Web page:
Coalition of conservative activists’ calls for consolidation of TDHCA and TSAHC

In a reprise of a plan decisively rejected by the Texas Legislature last session, a coalition of conservative public policy advocacy and lobby groups, including the Texas Tea Party is once again calling for consolidation of the Texas Department of Housing and Community Affairs with the nonprofit corporation, the Texas State Affordable Housing Corporation (TSAHC).

The Texans for a Conservative Budget Coalition issued a proposal Tuesday that demanded lawmakers reduce welfare spending, increase local control for public school districts, and combine or eliminate general revenue spending for several state agencies, including the housing department and the small nonprofit TSAHC.

“It is time for decisive action on an unrelenting, focused plan to reform and restructure state government…,” declared JoAnn Fleming, chair of the advisory committee to the Texas Legislature’s Tea Party Caucus at a Tuesday afternoon press conference at the State Capitol announcing the coalition’s plan. Organizations in the Texans for a Conservative Budget coalition include the Texas Public Policy Foundation, Americans for Prosperity-Texas, American Majority-Texas, Americans for Tax Reform, the Heartland Institute, and Texans for Fiscal Responsibility.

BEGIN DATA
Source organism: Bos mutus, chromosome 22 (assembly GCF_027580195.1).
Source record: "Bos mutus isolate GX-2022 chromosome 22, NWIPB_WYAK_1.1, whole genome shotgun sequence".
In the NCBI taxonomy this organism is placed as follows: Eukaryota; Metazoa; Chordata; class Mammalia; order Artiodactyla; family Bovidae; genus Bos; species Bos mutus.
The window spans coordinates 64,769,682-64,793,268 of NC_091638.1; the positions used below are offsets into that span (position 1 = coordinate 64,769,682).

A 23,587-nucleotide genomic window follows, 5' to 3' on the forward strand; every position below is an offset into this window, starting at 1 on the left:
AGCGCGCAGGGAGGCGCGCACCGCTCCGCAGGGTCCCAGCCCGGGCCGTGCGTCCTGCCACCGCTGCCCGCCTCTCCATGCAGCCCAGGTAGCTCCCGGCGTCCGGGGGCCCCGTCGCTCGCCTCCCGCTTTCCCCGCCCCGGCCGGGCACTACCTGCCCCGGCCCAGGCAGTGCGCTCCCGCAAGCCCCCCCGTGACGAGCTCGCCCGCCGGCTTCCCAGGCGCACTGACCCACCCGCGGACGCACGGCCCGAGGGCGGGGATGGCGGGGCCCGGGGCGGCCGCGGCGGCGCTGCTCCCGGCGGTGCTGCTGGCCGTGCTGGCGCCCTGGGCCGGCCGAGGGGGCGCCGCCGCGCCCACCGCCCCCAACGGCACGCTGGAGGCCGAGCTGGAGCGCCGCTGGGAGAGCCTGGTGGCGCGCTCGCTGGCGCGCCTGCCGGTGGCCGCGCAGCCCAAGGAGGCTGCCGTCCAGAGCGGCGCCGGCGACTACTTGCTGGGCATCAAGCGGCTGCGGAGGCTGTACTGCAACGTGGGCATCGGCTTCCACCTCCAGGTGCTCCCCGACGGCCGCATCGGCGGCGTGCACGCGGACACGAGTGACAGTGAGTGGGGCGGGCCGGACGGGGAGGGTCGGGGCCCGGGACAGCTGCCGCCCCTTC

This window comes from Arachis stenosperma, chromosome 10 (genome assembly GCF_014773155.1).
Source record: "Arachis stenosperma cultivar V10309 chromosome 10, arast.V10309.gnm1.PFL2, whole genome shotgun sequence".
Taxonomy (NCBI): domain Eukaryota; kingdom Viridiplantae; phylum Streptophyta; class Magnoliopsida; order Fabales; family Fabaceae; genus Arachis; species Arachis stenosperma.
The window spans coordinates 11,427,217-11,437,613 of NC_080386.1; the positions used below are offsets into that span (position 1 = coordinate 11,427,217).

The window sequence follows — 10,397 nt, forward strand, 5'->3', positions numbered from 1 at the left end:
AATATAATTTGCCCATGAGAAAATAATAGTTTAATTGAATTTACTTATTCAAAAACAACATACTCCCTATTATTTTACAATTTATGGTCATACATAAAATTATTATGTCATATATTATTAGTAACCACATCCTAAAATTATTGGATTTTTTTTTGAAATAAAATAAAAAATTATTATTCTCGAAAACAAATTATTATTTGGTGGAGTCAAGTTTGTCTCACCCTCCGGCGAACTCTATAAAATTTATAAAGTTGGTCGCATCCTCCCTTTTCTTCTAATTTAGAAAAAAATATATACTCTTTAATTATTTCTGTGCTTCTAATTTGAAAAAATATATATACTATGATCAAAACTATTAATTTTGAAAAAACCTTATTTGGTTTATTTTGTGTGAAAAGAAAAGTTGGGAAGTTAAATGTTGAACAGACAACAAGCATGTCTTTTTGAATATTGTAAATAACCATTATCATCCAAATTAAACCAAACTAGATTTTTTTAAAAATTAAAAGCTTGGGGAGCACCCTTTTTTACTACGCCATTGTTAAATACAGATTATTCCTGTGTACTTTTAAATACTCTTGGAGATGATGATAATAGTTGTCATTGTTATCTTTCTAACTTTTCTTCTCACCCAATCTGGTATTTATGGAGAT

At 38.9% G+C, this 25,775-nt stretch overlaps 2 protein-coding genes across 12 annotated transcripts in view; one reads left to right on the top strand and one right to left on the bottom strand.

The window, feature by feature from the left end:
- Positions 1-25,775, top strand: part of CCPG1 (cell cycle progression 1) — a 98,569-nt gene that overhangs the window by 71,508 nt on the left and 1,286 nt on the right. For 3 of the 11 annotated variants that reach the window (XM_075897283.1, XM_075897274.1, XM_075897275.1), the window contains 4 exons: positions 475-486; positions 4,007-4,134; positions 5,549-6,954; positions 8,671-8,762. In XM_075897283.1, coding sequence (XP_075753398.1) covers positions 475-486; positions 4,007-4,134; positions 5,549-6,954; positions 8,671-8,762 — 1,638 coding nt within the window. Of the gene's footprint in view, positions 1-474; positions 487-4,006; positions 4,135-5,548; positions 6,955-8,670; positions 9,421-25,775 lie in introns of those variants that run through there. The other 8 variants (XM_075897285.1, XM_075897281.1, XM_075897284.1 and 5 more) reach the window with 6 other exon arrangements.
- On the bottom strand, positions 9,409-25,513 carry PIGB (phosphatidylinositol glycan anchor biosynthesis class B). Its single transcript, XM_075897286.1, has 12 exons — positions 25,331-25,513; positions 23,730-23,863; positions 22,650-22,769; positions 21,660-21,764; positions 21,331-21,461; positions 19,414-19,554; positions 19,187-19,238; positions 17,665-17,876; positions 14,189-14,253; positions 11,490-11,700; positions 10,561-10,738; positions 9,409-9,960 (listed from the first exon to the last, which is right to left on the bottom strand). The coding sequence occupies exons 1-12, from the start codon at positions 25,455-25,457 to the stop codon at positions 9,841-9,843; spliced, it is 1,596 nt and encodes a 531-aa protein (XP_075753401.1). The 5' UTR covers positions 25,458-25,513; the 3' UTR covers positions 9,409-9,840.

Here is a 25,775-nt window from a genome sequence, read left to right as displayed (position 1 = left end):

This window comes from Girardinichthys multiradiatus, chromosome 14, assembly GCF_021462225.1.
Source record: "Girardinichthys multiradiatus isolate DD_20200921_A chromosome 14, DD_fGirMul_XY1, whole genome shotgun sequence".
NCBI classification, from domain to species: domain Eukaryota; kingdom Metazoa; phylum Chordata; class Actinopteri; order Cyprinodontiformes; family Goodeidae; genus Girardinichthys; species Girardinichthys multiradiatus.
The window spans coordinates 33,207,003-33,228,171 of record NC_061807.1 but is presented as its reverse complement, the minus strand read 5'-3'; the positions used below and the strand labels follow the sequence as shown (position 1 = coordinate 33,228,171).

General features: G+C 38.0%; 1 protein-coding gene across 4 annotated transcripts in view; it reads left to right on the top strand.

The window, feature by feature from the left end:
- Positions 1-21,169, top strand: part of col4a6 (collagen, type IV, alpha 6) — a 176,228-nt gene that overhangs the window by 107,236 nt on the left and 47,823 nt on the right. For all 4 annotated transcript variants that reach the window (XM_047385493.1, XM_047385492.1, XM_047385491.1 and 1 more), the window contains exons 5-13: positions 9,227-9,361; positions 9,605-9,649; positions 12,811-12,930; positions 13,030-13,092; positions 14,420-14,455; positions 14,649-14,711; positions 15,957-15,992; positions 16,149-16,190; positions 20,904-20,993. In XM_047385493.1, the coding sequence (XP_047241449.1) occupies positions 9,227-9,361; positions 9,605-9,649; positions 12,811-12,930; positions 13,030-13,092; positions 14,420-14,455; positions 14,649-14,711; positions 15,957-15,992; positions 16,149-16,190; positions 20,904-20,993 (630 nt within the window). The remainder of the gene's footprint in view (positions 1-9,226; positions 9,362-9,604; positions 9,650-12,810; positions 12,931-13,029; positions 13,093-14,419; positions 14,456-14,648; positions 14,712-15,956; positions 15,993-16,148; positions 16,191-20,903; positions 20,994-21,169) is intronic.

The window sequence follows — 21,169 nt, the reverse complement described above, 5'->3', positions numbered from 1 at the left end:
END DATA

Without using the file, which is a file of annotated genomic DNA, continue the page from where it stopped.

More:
According to the Heartland Institute, which is based in Illinois, state spending in Texas rose 310 percent between 1990 and 2012, and the 2013 Legislature would have to include an extra $4 billion to $6 billion in the next budget to keep pace.

The advocacy group’s demands seem to mirror last session’s recommendation from Governor Perry to eliminate the state housing department and “privatize” administration of the State’s housing programs functions into an existing 30 person nonprofit corporation. That proposal would have had almost no effect on reducing State spending. Almost all the programs and administrative costs of the housing department are paid for with federal housing grants, not state funds.  The staff required to administer federal housing funds remains a largely fixed requirement and the salary structure at the nonprofit exceeds that of the State department, raising the specter of increased administrative spending.

In the face of objections to these phantom savings raised by TxLIHIS and others and coupled with questions about TSAHC administer and be accountable for the housing funds, the Legislature quickly rejected the proposal for elimination of the State housing department last legislative session.

If this ill-considered scheme is going to resurface again by the Texas Legislature in 2013, the Texas Sunset Advisory Commission needs to impartially examine this proposal now and provide the members of the Legislature a factual fiscal and policy analysis on which to base their decision. The effective provision of housing for poor Texans is too important to be decided on misinformation and political rhetoric.